Everyone has felt anger, both their own and that of another person; and it isn’t pleasant no matter which side of it you are on. But what is anger; and what place should it have in our lives?

Put most simply, anger is a basic human emotion related to a person’s psychological or emotional sense of having been offended, overpowered, hurt, wronged, or denied something one needs, wants, or desires. It seems to be a necessary part of our fight-or-flight response because it prepares one to fight and react through retaliation. It is hard-wired into our human nature; and, because it is so much a part of the human animal, would seem to have been useful from an evolutionary perspective. We are able to feel anger for a reason. But at the same time there seem to be different rules regarding the situations in which we are socially allowed to express that anger, and the ways in which we are allowed to express it.

Part of our personal and social conflict over anger stems from the shifting way our culture both portrays it and views it. “Righteous anger” for example, the kind often shown in movies when the hero finally gives the bad guy what’s coming to him, seems to be allowed in our culture, particularly if the target is truly, morally reprehensible or has done something really, really bad. Who among us hasn’t cheered and felt a measure of satisfaction when the hero in a movie sends the bad guy flying off a cliff, out a window, or catches him in his own fatal trap? Yet at the same time most of the world’s major religious traditions –Christianity, Judaism, Islam, Hinduism, and Buddhism- all view anger in a negative light.

Views on anger also differ from culture to culture. Among certain Inuit groups, for example, older children and adults are held to strict emotional standards that forbid explicit displays of anger. In traditional European culture, by contrast, insults to one’s honor or that of one’s family, were seen as ample justification for both anger and measures of revenge.

Things got even more confused for Americans as we grew from being an English colony where the old, European rules generally held, to an increasingly more equal society. From the early frontier to the Old West, almost everyone walked around armed, and everyone (except women and minorities!) had the right to not only get angry, but act upon that anger. But by the late 1800’s, particularly in the East (where things were “more civilized”) the rules began shifting yet again.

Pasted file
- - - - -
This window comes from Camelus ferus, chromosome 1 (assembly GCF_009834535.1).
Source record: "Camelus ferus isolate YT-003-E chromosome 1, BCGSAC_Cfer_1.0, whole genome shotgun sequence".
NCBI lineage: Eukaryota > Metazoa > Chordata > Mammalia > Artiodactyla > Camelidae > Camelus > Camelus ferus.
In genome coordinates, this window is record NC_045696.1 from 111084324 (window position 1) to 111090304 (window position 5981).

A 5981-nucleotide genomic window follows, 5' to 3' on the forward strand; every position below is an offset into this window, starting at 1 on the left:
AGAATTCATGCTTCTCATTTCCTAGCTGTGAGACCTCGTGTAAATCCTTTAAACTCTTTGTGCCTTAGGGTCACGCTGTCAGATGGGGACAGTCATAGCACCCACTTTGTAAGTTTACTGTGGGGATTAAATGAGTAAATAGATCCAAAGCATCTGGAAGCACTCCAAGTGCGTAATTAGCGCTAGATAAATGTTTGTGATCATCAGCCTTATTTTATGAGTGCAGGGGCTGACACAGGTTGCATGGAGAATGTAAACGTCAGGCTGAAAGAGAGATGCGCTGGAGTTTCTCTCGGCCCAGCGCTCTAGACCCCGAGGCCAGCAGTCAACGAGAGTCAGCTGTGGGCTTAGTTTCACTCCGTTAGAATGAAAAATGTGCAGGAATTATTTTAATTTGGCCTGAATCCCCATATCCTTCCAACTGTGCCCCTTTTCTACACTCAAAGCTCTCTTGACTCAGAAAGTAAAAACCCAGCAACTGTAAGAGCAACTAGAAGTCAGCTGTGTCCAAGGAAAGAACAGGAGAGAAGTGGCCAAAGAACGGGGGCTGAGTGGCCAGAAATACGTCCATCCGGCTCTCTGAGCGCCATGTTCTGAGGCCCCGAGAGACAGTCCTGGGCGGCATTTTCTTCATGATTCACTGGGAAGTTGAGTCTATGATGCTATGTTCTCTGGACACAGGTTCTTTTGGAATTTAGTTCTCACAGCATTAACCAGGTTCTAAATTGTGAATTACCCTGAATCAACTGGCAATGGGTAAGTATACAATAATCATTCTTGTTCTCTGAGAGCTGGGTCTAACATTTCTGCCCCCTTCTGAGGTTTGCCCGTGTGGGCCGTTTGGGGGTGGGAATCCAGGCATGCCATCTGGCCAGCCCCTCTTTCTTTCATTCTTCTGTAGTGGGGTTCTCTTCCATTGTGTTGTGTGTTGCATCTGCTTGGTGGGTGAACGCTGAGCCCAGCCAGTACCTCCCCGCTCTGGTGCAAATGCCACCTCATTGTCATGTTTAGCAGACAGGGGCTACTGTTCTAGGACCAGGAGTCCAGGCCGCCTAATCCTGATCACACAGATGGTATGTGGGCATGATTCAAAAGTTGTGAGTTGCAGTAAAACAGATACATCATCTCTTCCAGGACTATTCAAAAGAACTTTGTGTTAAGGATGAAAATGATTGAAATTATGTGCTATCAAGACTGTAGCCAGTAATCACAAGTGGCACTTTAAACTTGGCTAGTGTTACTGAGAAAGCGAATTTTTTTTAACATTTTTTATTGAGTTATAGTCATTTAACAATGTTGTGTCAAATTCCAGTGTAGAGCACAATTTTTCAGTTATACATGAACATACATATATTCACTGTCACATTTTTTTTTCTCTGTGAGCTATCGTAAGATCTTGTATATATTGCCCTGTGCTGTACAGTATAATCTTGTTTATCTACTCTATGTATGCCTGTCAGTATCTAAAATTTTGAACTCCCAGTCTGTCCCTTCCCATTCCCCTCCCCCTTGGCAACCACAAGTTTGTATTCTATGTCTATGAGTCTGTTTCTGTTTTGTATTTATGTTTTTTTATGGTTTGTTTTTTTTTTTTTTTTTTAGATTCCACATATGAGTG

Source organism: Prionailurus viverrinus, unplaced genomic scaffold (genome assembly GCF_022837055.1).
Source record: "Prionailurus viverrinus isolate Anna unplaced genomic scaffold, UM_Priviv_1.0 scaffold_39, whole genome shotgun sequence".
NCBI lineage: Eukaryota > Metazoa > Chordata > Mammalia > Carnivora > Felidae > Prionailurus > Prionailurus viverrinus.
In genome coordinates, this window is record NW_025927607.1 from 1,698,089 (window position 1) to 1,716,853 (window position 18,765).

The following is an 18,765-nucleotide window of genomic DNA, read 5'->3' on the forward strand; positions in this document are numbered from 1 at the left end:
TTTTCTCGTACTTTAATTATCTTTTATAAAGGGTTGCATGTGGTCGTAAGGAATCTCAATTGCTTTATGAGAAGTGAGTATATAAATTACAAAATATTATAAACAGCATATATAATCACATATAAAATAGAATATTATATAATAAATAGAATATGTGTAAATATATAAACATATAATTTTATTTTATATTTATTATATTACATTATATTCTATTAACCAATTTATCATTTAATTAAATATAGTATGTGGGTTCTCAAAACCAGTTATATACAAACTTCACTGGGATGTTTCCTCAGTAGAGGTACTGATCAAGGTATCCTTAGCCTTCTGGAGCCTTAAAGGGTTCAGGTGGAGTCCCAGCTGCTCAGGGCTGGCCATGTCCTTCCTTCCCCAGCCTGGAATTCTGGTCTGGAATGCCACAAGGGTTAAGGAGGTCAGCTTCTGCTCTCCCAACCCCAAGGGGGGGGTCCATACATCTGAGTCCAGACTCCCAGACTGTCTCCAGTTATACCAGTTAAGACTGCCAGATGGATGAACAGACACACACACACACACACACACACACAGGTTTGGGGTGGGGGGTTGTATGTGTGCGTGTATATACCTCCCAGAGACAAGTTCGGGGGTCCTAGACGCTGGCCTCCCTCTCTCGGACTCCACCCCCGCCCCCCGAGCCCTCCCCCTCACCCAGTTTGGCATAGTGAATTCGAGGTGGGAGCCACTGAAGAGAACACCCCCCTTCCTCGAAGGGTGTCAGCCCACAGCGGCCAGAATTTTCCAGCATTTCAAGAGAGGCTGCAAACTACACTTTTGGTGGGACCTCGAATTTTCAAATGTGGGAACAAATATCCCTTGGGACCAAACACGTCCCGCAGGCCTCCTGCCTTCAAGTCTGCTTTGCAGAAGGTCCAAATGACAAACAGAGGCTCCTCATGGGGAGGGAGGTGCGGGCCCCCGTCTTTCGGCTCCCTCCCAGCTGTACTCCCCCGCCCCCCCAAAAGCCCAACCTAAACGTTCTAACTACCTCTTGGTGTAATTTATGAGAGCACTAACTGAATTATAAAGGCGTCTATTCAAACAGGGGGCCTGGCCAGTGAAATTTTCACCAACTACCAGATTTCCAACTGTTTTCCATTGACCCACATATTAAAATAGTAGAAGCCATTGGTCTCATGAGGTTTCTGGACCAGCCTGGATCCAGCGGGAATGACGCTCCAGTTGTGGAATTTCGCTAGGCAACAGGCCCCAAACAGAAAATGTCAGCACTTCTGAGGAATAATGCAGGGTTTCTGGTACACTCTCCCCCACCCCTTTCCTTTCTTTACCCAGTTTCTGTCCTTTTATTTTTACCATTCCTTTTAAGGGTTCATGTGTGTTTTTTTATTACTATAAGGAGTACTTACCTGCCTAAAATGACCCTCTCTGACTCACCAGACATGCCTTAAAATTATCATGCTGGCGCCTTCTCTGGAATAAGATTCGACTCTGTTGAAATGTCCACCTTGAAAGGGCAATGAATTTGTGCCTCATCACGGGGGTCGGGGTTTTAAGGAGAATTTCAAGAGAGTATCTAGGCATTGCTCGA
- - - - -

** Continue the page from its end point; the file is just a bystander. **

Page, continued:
On the one hand anger was still viewed as a necessary masculine trait (girls still weren’t supposed to show anger), but on the other hand “gentlemen” were expected to show restraint. By the beginning of the 20th Century, public displays of anger (in other words, anger anywhere but inside the home) were discouraged because they tended to harm the smooth, professional
relationships our new economy needed to function. No wonder Americans are so confused when it comes to anger!

No one can say that it is always wrong to get angry; or that anger is nothing more than a dangerous left-over from our pre-historic past that needs to be completely controlled or eliminated. Most people’s capacity to feel anger is a necessary part of their ability to find their place in society, to protect their interests and those of their families, and to defend their values
and beliefs. It is when anger is consistently used as a strategy, or when it repeatedly cannot be controlled and its results begin to have a negative impact on an individual, their relationships, their work, and on the lives of those around him or her, where it is a problem.

If you are concerned that you or someone in your family has a true anger management problem, if expressions of anger have played a significant part in disrupted relationships, the loss of a job or friends, if anger has repeatedly led you or someone in your family to do things that were later regretted, if you have found that you or someone close to you can’t remember what he or she said or did when angered, and above all, if anger has resulted in a physical attack on, or harm to another person, we urge you to contact Capital EAP for help. Our trained counselors are ready to offer assessment, guidance, and referral. Don’t wait until it’s too late.